Du Mez: First, I would say that any kind of split between the business conservatives and the social conservatives is not so clear-cut. It’s important to realize that one of Johnson’s core principles of American conservatism — as he reiterated them in his speech on Wednesday — is free enterprise. For conservative evangelicals, they don’t really see much of a tension between these, whereas the pro-business, old-school conservatives certainly would.
So he’s very much rooted in this longer history of the Christian right, and his years working with the Alliance Defending Freedom, an American Christian legal advocacy group, certainly has placed him at the center of things. That’s an incredibly important organization and really a hub of the Christian right for decades now; it would have put him in close contact with the movers and the shakers of the Christian right for a long time. So he’s rooted there. And he also has this nice-guy persona. That may seem like a bit of a throwback in the era of Trump.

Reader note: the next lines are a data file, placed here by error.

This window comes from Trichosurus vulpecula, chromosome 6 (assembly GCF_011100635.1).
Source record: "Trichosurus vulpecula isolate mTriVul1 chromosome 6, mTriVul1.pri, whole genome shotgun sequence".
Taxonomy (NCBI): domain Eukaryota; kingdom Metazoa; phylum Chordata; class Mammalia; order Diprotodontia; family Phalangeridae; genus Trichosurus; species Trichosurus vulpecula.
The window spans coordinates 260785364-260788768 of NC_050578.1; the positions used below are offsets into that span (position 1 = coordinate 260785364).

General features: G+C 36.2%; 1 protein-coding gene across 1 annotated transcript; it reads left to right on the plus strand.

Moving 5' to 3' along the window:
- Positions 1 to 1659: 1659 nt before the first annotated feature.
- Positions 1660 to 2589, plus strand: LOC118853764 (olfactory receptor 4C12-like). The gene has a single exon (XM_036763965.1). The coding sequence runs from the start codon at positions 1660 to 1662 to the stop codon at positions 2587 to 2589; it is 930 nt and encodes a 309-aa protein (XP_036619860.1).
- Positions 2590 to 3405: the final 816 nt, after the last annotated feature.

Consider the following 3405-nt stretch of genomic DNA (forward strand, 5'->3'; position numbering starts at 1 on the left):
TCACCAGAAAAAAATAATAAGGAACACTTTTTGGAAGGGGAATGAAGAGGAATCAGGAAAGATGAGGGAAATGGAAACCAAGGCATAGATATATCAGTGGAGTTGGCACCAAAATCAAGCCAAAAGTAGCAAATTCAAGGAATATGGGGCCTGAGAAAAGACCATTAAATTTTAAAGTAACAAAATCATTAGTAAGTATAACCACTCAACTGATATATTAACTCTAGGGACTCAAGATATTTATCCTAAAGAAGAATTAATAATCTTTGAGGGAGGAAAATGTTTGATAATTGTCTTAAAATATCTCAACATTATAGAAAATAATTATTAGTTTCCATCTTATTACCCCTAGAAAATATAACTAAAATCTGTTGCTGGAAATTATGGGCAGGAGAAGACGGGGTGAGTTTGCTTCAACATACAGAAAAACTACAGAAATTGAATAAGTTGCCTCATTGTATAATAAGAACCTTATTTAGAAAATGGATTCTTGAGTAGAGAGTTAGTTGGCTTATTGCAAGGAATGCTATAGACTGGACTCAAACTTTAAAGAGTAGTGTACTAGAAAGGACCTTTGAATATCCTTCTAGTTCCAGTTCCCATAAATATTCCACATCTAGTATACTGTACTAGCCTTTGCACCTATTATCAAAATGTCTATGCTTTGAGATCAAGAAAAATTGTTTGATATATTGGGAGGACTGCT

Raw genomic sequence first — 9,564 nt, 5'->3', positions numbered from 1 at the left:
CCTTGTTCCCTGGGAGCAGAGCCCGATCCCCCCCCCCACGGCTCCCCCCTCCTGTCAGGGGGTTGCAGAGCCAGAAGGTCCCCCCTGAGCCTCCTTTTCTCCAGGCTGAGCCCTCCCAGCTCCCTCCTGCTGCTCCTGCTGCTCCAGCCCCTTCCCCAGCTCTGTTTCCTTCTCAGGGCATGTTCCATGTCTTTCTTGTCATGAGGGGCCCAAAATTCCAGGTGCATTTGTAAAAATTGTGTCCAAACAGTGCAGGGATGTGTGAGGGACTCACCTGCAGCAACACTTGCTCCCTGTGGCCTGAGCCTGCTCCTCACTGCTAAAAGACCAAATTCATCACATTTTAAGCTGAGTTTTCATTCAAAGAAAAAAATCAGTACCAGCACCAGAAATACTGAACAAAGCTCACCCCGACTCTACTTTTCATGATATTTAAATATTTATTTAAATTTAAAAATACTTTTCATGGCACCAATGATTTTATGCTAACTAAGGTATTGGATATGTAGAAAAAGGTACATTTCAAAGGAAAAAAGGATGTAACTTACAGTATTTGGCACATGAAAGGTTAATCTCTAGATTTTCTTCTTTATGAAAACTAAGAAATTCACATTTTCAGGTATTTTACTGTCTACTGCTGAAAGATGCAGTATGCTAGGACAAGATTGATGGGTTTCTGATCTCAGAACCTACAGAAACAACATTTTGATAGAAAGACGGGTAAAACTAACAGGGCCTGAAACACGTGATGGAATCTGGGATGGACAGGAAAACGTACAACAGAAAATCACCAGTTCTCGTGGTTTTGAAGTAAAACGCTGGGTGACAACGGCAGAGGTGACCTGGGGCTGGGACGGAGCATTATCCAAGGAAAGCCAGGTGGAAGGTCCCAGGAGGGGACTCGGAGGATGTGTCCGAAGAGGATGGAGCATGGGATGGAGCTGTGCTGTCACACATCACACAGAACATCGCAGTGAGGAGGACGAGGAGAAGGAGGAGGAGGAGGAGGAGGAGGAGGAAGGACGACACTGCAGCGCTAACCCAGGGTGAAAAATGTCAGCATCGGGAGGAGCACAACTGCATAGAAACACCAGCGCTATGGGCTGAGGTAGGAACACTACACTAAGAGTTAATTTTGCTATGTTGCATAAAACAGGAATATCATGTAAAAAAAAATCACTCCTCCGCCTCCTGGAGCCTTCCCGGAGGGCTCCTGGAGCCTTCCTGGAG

But he is very much of this political moment in terms of his level of commitment to democracy. He spearheaded the congressional efforts to overturn the election. He is on the record as an election denier. Some have suggested that’s why he got the votes to be elected speaker. He’s a Trump supporter and Trump supporter in this regard, specifically: election denial.
I’ve noticed also in listening to his speeches that he is explicit about describing this country as a republic and not as a democracy. Inside these conservative Christian nationalist spaces, that is par for the course: that this is a republic, and it is a republic, again, founded in this biblical worldview, and that it’s not a democratic free-for-all. And so again, this is Christian supremacy.